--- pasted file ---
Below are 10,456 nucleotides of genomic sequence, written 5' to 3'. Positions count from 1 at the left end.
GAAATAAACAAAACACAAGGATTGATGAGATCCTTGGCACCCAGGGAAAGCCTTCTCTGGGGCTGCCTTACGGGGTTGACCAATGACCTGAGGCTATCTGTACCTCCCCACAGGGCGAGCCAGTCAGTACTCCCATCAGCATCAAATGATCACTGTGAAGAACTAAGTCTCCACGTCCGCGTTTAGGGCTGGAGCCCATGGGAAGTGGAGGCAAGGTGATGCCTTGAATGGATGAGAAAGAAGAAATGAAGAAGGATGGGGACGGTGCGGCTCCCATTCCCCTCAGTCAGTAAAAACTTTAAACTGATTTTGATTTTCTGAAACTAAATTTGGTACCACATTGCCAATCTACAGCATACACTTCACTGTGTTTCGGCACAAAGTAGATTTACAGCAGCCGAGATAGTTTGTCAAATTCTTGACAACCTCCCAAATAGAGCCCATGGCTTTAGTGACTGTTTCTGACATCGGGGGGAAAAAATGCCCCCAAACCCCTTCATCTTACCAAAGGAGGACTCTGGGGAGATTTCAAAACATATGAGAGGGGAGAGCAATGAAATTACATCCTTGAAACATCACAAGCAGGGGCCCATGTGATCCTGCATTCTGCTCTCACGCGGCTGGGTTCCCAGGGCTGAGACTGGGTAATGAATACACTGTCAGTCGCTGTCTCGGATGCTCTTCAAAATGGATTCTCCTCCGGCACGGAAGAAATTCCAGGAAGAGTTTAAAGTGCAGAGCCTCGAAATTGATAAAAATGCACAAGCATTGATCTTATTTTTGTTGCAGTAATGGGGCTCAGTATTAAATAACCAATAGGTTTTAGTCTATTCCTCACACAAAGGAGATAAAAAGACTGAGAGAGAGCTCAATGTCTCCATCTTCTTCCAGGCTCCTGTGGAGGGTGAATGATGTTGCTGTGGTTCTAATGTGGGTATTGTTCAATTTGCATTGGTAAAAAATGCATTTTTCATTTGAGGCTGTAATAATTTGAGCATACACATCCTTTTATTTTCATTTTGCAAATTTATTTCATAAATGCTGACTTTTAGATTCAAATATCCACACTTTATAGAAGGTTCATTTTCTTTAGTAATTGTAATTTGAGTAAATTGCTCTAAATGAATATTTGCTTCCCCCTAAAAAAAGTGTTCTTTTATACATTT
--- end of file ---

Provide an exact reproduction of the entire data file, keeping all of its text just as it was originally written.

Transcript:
Below are 10,456 nucleotides of genomic sequence, written 5' to 3'. Positions count from 1 at the left end.
GAAATAAACAAAACACAAGGATTGATGAGATCCTTGGCACCCAGGGAAAGCCTTCTCTGGGGCTGCCTTACGGGGTTGACCAATGACCTGAGGCTATCTGTACCTCCCCACAGGGCGAGCCAGTCAGTACTCCCATCAGCATCAAATGATCACTGTGAAGAACTAAGTCTCCACGTCCGCGTTTAGGGCTGGAGCCCATGGGAAGTGGAGGCAAGGTGATGCCTTGAATGGATGAGAAAGAAGAAATGAAGAAGGATGGGGACGGTGCGGCTCCCATTCCCCTCAGTCAGTAAAAACTTTAAACTGATTTTGATTTTCTGAAACTAAATTTGGTACCACATTGCCAATCTACAGCATACACTTCACTGTGTTTCGGCACAAAGTAGATTTACAGCAGCCGAGATAGTTTGTCAAATTCTTGACAACCTCCCAAATAGAGCCCATGGCTTTAGTGACTGTTTCTGACATCGGGGGGAAAAAATGCCCCCAAACCCCTTCATCTTACCAAAGGAGGACTCTGGGGAGATTTCAAAACATATGAGAGGGGAGAGCAATGAAATTACATCCTTGAAACATCACAAGCAGGGGCCCATGTGATCCTGCATTCTGCTCTCACGCGGCTGGGTTCCCAGGGCTGAGACTGGGTAATGAATACACTGTCAGTCGCTGTCTCGGATGCTCTTCAAAATGGATTCTCCTCCGGCACGGAAGAAATTCCAGGAAGAGTTTAAAGTGCAGAGCCTCGAAATTGATAAAAATGCACAAGCATTGATCTTATTTTTGTTGCAGTAATGGGGCTCAGTATTAAATAACCAATAGGTTTTAGTCTATTCCTCACACAAAGGAGATAAAAAGACTGAGAGAGAGCTCAATGTCTCCATCTTCTTCCAGGCTCCTGTGGAGGGTGAATGATGTTGCTGTGGTTCTAATGTGGGTATTGTTCAATTTGCATTGGTAAAAAATGCATTTTTCATTTGAGGCTGTAATAATTTGAGCATACACATCCTTTTATTTTCATTTTGCAAATTTATTTCATAAATGCTGACTTTTAGATTCAAATATCCACACTTTATAGAAGGTTCATTTTCTTTAGTAATTGTAATTTGAGTAAATTGCTCTAAATGAATATTTGCTTCCCCCTAAAAAAAGTGTTCTTTTATACATTT